For many of us, fiscal year-end is right around the corner. This is often a busy time of year, and while it may not be as hectic as November and December in terms of sheer volume, there are still plenty of things that require our attention, not the least of which is planning and goal setting for the coming year.
This important step often takes a back seat to more immediate tasks such as closing out the books and even vacation time during this time of year. In addition, many organizations rely on outmoded or imprecise “back-of-the-envelope” calculations to create goals for the coming year. But there is hope! Regardless of whether the goal you’re setting is financial or based on activities, or whether it applies to your entire organization or only a small team, here are some practical techniques that can help make your goal setting more proactive, efficient, and accurate.
It may feel like July 1 is a long way off, but it will sneak up on you whether you’re ready or not, so it’s best to begin setting the stage now to ensure you start the new fiscal year on the right foot. Done correctly, the process of setting and tracking your goal can have many ancillary benefits, including breaking down silos between teams, creating a heightened awareness of other business processes that affect progress towards your goal, and being a significant motivating factor for staff. In order to be successful, a good goal must have the following qualities:
- Simple: Your goal should be tangible, straightforward, and defined in the simplest form possible; i.e., without any conditions or nested components that must be met in order for the goal to be achieved. Each person involved should be able to identify with the goal.
- Measurable: You must be able to track progress against your goal, so creating a vague or otherwise unmeasurable goal does no good for you or your institution. During the planning phase, make sure your organization is equipped to track and report back on the data necessary to measure your goal throughout its lifecycle. Reporting on your goal should be quick, efficient, transparent, and accessible to others.
- Well Communicated & Understood: In order to be able to hold yourself and your team accountable for progress against your goal, it must first be communicated in a concrete, straightforward manner so that each member of your team can identify their roles and responsibilities clearly. Also, expectations should be set—and followed-up on—from day one.
Increase Efficiency & Accuracy
Goal-setting doesn’t require some next-gen supercomputer or advanced statistical techniques, but on the other hand there is too much at stake to create goals using haphazard guessing or by taking what was done last year and adding some constant percent increase. A thoughtful and comprehensive goal should be created using proven methodologies. Success is often found by combining several methods to provide a range of options that allow you the flexibility to adapt to changing conditions.
Leveraging a data-driven approach to goal setting can increase the efficiency of creating your goal and can have substantial impact on the accuracy of your projections. Adopting a methodical, data-driven approach can also assist in reporting progress towards your goal over the coming weeks and months. A few of our favorite techniques are described below:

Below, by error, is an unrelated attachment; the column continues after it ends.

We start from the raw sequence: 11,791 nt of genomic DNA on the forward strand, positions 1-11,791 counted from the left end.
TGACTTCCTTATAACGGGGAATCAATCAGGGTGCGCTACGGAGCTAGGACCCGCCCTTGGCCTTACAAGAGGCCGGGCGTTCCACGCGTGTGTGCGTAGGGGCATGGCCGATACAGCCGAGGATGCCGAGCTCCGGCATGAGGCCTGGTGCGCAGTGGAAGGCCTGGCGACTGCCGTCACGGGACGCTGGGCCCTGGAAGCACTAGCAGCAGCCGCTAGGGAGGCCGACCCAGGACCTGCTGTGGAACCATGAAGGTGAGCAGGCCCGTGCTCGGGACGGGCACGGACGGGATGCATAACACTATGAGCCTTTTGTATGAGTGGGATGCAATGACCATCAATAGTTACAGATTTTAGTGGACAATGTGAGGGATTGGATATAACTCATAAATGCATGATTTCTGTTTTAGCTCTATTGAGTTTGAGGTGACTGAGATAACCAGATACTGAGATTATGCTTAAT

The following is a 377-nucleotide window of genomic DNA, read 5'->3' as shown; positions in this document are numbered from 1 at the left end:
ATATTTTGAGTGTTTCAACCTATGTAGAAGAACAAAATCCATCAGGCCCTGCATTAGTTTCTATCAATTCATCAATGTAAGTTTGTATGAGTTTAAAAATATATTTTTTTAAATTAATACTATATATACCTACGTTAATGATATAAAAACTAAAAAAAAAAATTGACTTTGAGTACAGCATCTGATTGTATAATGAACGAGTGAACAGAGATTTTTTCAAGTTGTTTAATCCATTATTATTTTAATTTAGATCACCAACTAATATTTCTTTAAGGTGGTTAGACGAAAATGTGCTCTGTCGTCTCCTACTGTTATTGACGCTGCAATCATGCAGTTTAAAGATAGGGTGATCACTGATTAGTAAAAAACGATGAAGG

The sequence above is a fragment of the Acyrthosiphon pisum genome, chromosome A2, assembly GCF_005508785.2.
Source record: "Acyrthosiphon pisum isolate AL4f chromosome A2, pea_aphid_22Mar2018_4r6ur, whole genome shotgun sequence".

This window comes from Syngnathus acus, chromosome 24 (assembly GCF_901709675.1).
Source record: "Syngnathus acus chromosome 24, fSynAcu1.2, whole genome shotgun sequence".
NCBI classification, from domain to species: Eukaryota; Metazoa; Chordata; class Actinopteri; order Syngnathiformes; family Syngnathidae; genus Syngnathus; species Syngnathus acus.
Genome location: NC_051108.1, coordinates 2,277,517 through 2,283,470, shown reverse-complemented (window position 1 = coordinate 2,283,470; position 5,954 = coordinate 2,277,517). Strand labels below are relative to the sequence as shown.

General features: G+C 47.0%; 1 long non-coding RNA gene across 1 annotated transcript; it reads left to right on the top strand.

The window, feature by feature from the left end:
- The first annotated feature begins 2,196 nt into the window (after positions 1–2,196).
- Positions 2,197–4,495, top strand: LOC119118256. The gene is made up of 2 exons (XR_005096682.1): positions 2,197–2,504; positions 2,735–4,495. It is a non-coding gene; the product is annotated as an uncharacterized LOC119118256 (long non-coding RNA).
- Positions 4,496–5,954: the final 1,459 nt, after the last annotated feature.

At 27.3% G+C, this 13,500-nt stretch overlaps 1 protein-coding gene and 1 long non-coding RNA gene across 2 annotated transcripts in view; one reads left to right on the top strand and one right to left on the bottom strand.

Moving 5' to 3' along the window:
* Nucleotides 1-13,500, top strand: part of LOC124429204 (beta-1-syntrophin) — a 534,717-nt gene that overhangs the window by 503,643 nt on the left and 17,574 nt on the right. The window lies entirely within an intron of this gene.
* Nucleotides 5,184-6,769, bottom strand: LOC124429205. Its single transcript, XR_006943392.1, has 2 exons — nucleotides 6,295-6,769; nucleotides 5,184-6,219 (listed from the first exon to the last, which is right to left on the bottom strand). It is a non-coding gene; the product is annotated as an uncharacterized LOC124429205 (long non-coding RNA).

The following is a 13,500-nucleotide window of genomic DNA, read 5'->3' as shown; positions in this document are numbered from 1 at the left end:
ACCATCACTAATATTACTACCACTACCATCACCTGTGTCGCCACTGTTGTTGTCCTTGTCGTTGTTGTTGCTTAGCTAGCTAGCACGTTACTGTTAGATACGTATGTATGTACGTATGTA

- Trendlines: Using one or more of a variety of forecast trendlines is one of the most popular and easy-to-implement ways to evaluate past data and project into the future. This is easily accessible in programs like Excel, and the current version offers linear (steady growth/decline), exponential (more aggressive growth/decline), and logarithmic (conservative growth/decline) trendlines, among others.
- ARIMA: A more advanced technique, an ARIMA (AutoRegressive Integrated Moving Average) time series forecast can be a good option if your data can be transformed so that properties of your data such as mean, autocorrelation, and variance are all constant over time (this is known as “stationarizing”) and if you have plenty of data to work with (in the case of seasonal data, at least four seasons is a good rule of thumb). You can use ARIMA forecasting in your goal-setting efforts with the help of specialized software, notably R, Python, and IBM’s SPSS Modeler.
- Predictive Modeling: Various types of predictive models can also be beneficial for your goal-setting efforts in that they can help you understand what might happen in the future. For example, a model focused on your non-donors’ likelihood to become donors within the next 12 months, or their likelihood to give at a certain level or to a certain unit within your institution, can help you set a range of goals from “very likely” to “aspirational.”
- “What-If” Scenarios: Compared to supply chain logistics, we as fundraisers have relatively few levers that can be pulled to affect a given outcome. We do have some and testing the potential impact of adjusting certain parameters—such as the number of frontline gift officers, portfolio size, or composition—is the name of the game in “what-if” scenario modeling. Although this may sound too complex or technical to try yourself, it doesn’t have to be (very sophisticated versions do exist, however!). In fact, Microsoft Excel contains a simplified version that allows users to adjust the values of certain formulae. For example, what happens to your year-end total in your so-called “worst case” donor count scenario, and what about the “best case.”
These are just a few of the techniques that can be used to improve the effectiveness and accuracy of your goal-setting. By being proactive and making a few small investments of time and effort today, you can lay the groundwork to successfully track and reach your goals throughout the coming year.